What is the major theme of the novel Monster?
As is the case with many successful literary works, Monster is richly layered in its thematic concerns. The prominent theme, however, is revealed through Steve Harmon's struggle to be viewed as an individual by his family, his attorney, and the judicial system, instead of a stereotyped young African American thug or "throwaway" person.
Steve's diary and screenplay reveal that he understands the odds are against him, and his recollection of a discussion with his teacher, Mr. Sawicki, about predictability is meant to deliver this truth home about how empowered individuals consider his demographic. Because Steve does not recount the details of the crime in his notes, there is ambiguity about his actual role in the robbery/murder, but readers are meant to understand that Steve might have been forced to act as a look out for the robbery, if he was involved at all. His own attorney is skeptical of his innocence and turns away from him at his acquittal.
Steve's humanity is denied by almost everyone who surrounds him. His father communicates his disappointment and distances himself emotionally and physically. The perpetrators of the crime attempt to implicate him to shift blame from themselves. The judge is portrayed as mostly disengaged, as if this type of trial has become so routine and predictable that it is of little interest to him. Steve emerges from the novel, not as a monster, but as a victim of the disinterest and dismissal of the people that surround him.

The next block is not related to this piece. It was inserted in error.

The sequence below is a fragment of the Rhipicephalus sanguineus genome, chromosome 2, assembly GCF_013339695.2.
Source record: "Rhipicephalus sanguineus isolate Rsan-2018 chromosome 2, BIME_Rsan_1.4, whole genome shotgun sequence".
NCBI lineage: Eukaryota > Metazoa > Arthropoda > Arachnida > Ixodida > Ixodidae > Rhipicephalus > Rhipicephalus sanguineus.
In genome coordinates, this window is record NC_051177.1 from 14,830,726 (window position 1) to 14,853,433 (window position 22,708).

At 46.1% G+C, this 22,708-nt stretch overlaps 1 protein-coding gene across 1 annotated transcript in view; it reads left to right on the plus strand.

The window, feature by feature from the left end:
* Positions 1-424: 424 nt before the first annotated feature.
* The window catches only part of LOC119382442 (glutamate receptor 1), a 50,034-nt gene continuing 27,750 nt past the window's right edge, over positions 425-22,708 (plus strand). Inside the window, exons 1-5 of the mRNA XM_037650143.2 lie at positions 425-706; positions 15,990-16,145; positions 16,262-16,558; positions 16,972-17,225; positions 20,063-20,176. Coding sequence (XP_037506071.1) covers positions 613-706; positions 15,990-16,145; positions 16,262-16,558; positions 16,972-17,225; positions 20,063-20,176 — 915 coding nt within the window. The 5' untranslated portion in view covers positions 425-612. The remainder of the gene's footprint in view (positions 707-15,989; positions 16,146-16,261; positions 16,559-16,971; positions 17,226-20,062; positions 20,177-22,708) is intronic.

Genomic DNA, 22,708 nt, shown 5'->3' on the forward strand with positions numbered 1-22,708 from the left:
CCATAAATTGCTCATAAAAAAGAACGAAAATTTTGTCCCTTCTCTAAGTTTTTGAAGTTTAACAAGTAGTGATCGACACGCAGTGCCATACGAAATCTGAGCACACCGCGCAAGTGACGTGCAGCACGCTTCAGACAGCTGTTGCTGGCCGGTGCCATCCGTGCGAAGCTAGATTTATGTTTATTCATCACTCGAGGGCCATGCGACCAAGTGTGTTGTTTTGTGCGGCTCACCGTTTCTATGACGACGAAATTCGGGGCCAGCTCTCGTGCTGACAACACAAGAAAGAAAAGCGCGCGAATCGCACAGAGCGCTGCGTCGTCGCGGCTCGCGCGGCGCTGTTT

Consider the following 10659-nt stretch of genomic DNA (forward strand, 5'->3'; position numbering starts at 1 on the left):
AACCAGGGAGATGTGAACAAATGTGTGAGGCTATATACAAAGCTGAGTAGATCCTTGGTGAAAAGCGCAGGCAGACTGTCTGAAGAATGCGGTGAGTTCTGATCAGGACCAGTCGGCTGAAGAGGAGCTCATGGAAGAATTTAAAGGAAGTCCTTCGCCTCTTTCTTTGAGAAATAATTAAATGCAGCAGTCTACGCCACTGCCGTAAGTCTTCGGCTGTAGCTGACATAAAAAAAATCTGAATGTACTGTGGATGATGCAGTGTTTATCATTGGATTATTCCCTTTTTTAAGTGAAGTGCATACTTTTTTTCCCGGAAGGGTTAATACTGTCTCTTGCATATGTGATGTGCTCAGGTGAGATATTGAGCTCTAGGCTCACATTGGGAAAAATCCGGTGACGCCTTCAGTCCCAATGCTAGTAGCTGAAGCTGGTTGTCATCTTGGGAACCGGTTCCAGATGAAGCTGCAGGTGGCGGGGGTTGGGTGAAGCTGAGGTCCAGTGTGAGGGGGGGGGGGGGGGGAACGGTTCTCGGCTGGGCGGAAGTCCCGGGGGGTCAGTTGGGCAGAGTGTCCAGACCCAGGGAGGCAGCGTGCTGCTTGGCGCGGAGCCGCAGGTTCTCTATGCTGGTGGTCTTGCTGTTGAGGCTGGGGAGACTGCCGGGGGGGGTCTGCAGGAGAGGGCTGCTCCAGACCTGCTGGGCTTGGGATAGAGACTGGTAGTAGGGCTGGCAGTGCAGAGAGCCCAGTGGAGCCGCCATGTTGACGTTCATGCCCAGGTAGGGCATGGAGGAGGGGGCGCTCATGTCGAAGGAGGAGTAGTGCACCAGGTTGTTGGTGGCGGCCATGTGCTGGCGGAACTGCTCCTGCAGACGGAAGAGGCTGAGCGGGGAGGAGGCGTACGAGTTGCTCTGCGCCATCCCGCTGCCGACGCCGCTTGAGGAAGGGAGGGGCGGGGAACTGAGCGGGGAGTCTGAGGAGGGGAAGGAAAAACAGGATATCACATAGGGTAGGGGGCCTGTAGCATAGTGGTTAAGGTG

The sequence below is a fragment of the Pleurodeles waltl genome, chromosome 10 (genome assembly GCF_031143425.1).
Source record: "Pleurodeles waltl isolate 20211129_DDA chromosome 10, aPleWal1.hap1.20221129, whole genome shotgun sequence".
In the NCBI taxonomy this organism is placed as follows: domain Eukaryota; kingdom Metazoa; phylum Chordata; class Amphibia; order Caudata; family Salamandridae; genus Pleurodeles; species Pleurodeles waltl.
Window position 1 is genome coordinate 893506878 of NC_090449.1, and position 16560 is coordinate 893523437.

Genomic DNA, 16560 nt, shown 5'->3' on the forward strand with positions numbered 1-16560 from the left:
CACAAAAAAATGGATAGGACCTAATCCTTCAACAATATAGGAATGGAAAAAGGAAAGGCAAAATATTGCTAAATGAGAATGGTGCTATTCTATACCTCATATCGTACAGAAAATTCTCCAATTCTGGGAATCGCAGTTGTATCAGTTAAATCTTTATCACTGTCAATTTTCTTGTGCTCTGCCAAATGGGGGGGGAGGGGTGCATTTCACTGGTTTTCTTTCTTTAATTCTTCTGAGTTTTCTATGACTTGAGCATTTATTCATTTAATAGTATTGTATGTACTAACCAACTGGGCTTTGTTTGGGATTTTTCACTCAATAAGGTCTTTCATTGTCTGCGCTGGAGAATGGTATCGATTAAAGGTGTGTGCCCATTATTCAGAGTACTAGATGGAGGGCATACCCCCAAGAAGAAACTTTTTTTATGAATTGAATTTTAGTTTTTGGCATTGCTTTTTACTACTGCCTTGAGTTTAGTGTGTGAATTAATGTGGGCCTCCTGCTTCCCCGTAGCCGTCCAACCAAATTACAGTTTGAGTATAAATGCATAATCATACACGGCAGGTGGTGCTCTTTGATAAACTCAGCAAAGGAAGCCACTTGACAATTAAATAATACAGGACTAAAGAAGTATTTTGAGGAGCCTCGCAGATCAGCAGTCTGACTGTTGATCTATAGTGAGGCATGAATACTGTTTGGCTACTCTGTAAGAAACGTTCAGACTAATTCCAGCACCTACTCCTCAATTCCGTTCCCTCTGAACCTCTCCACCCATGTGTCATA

Walter Dean Myers examines several themes throughout the novel Monster, but the most significant theme he explores is how the justice system dehumanizes young African Americans during the judicial process. During the trial, the prosecuting attorney refers to Steve Harmon and the rest of the individuals allegedly involved in the crime as "monsters." Even though Steve is a relatively shy, kind person who has a positive reputation throughout his school as a talented filmmaker, he is categorized as a "monster" simply because he is on trial. This label bothers Steve, and he begins to struggle with his identity for the remainder of the novel. One scene, in particular, illustrates the extent of his identity crisis when he begins to get sick while he is mopping the jail floor after noticing that he looks similar to the other inmates. O'Brien informs Steve that her job is to differentiate him from the other individuals on trial because the jury already views him as guilty. Myers examines how Steve is not viewed as a unique individual while he is on trial, and Steve is at the mercy of the attorneys, judge, and jury. Steve and his attorney struggle to distinguish him as a talented, respected young man in order to win the case. Fortunately, Steve is found not guilty by the jury, but his attorney still views him as a "monster."